SpaceX successfully deployed 60 new Starlink satellites today, adding to its controversial internet constellation, though what happened down on the ground was arguably just as important. Falcon 9 launched from the NASA Kennedy Space Center in Florida at 8:16am ET, the sixth Starlink mission and another opportunity for SpaceX to demonstrate the reusability of its rockets.
That’s because the mission today was in fact the second time SpaceX had re-flown a full payload fairing. It’s paving the way for that to happen again, too, having recovered both halves of the fairing used today from the water after they landed there.
Elon Musk’s space company is increasingly reusing components that, at one point in time, would’ve required new parts for each mission. The Falcon 9 first stage, for example, had been used back in July 2018, for the Iridium-7 NEXT mission; it was then reused in October that year. Come February 2019, it was involved in the Nusantara Satu mission, and then again for Starlink’s second launch in November 2019.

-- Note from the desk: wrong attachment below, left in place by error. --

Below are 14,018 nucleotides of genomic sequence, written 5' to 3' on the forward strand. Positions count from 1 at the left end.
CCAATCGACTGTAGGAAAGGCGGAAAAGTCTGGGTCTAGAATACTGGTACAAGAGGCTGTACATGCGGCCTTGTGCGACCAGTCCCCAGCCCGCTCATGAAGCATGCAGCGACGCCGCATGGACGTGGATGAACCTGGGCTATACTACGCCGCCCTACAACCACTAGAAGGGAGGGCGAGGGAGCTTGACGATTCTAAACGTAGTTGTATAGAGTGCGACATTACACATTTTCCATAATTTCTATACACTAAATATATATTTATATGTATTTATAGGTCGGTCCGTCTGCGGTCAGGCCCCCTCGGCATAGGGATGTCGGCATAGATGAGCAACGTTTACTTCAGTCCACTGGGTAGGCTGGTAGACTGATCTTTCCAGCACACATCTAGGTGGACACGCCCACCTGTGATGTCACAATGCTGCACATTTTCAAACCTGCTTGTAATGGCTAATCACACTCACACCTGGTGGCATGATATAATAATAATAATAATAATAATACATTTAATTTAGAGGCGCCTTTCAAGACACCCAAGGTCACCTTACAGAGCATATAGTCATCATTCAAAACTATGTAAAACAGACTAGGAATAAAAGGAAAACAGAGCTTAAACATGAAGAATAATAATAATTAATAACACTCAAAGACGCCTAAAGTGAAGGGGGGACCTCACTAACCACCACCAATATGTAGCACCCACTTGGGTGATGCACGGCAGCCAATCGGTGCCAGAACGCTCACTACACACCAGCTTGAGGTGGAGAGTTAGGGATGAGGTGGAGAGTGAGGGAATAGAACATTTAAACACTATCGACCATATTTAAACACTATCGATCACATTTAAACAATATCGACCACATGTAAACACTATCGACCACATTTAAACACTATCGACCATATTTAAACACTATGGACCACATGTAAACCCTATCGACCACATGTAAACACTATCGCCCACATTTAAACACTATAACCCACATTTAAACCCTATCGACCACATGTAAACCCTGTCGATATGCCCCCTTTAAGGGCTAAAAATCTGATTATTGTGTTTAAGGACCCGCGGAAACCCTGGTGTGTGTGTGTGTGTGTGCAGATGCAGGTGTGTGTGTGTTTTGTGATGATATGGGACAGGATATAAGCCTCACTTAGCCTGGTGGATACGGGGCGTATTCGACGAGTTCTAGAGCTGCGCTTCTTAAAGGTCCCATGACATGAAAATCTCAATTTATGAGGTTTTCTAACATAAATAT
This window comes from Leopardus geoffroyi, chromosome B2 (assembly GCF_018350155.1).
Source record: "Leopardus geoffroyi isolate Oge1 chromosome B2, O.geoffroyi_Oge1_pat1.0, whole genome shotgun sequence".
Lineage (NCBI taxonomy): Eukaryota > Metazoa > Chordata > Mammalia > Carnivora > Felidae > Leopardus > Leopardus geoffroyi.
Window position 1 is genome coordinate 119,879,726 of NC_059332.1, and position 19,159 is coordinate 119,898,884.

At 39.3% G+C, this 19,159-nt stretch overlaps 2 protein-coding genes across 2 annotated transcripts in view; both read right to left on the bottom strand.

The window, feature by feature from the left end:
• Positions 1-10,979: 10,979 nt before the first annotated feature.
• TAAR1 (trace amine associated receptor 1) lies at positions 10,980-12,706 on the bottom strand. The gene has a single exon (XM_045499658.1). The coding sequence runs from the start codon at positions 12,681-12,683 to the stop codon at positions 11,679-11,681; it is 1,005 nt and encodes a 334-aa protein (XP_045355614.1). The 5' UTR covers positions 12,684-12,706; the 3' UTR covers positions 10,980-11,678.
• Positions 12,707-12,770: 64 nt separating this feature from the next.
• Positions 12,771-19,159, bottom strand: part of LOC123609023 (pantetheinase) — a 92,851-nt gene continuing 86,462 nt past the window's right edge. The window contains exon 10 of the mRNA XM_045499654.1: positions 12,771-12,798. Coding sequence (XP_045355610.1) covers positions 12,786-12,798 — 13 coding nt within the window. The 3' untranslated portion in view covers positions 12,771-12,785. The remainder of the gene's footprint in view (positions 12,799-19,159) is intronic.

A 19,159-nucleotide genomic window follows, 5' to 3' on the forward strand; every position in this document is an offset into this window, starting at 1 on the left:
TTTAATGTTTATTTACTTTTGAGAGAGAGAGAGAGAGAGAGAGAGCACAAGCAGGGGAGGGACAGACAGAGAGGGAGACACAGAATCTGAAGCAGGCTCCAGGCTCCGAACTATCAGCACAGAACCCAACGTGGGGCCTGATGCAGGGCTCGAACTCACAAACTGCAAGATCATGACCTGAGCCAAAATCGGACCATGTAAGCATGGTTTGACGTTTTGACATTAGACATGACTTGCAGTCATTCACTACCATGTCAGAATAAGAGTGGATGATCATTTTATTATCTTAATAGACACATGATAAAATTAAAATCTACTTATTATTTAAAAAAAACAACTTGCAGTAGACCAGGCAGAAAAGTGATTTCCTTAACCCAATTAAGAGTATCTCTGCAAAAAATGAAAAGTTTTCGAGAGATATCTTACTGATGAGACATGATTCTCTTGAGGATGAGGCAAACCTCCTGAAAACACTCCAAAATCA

The Falcon 9 fairing, captured again today, was previously used in the first Starlink launch. That took place in May 2019.
While reusing rocket components is undeniably a good thing, opinions are more divided on the Starlink constellation itself. SpaceX plans to use the satellites, which will form a long line in orbit, to deliver internet access. That has the potential to bring online areas traditionally undeserved – or not served at all – with terrestrial internet options.
Subscribers will use an auto-configurating satellite modem to get online. That’s expected to unfold and automatically position itself to get the best signal, tracking the orbit of the Starlink constellation as the Earth rotates. Access is expected to be in the US initially, though SpaceX plans a broader roll-out over time.
Not everybody is so happy, however. Astronomers have criticized SpaceX for deploying so many satellites, given how visible they are in the night sky to people attempting to use ground telescopes. As the constellation density increases, that potential for disruption increases in tandem.
Musk has previously dismissed concerns, arguing that the reality of astronomy is that space-based telescopes are the way forward anyway. Nonetheless, the decision to build out Starlink is likely to face increasing pressure from scientists unhappy with the state of space regulation. Back in October 2019, SpaceX requested permission to add 30,000 more Starlink satellites to the constellation.